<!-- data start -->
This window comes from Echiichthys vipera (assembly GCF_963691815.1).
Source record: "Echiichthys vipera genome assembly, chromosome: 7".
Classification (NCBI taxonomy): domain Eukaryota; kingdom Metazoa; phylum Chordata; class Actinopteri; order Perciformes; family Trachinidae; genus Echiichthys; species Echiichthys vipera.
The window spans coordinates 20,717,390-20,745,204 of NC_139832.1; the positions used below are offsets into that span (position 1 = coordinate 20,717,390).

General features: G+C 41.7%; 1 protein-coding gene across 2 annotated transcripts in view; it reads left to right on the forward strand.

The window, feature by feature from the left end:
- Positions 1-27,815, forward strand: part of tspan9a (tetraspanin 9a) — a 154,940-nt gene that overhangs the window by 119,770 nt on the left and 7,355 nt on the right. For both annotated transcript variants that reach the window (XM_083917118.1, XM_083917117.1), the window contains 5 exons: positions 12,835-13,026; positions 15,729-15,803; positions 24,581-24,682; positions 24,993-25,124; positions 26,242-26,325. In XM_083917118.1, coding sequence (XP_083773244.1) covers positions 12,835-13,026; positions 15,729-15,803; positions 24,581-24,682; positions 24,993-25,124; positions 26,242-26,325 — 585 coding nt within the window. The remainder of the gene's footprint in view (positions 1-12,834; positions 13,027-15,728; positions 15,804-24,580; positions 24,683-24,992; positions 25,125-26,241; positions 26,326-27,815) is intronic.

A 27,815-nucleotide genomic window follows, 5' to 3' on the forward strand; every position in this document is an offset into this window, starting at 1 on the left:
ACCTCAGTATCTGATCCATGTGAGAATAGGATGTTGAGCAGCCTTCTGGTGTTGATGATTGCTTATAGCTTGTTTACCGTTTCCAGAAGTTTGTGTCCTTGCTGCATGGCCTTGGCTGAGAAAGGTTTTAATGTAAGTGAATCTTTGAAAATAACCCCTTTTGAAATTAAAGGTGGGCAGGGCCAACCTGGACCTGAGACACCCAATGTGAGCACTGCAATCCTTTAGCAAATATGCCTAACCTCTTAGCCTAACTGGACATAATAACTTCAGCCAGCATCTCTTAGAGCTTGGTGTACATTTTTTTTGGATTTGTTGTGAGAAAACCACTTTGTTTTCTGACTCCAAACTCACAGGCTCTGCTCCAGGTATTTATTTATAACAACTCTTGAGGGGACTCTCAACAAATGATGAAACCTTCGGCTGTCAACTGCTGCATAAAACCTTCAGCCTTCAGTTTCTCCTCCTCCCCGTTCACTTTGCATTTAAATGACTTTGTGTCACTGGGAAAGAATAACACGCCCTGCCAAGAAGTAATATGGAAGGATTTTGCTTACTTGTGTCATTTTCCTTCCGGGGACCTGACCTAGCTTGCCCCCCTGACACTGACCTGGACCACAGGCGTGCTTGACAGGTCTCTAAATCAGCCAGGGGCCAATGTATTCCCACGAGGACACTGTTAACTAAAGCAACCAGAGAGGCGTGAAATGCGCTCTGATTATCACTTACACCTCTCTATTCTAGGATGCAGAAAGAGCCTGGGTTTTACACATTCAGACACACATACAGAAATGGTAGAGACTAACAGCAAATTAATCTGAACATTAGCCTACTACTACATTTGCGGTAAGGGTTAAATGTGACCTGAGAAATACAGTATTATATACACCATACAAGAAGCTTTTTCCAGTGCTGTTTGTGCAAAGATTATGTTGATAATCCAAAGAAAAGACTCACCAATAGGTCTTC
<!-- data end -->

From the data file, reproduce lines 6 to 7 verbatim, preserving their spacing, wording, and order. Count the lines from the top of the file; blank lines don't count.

The window, feature by feature from the left end:
- Positions 1-27,815, forward strand: part of tspan9a (tetraspanin 9a) — a 154,940-nt gene that overhangs the window by 119,770 nt on the left and 7,355 nt on the right. For both annotated transcript variants that reach the window (XM_083917118.1, XM_083917117.1), the window contains 5 exons: positions 12,835-13,026; positions 15,729-15,803; positions 24,581-24,682; positions 24,993-25,124; positions 26,242-26,325. In XM_083917118.1, coding sequence (XP_083773244.1) covers positions 12,835-13,026; positions 15,729-15,803; positions 24,581-24,682; positions 24,993-25,124; positions 26,242-26,325 — 585 coding nt within the window. The remainder of the gene's footprint in view (positions 1-12,834; positions 13,027-15,728; positions 15,804-24,580; positions 24,683-24,992; positions 25,125-26,241; positions 26,326-27,815) is intronic.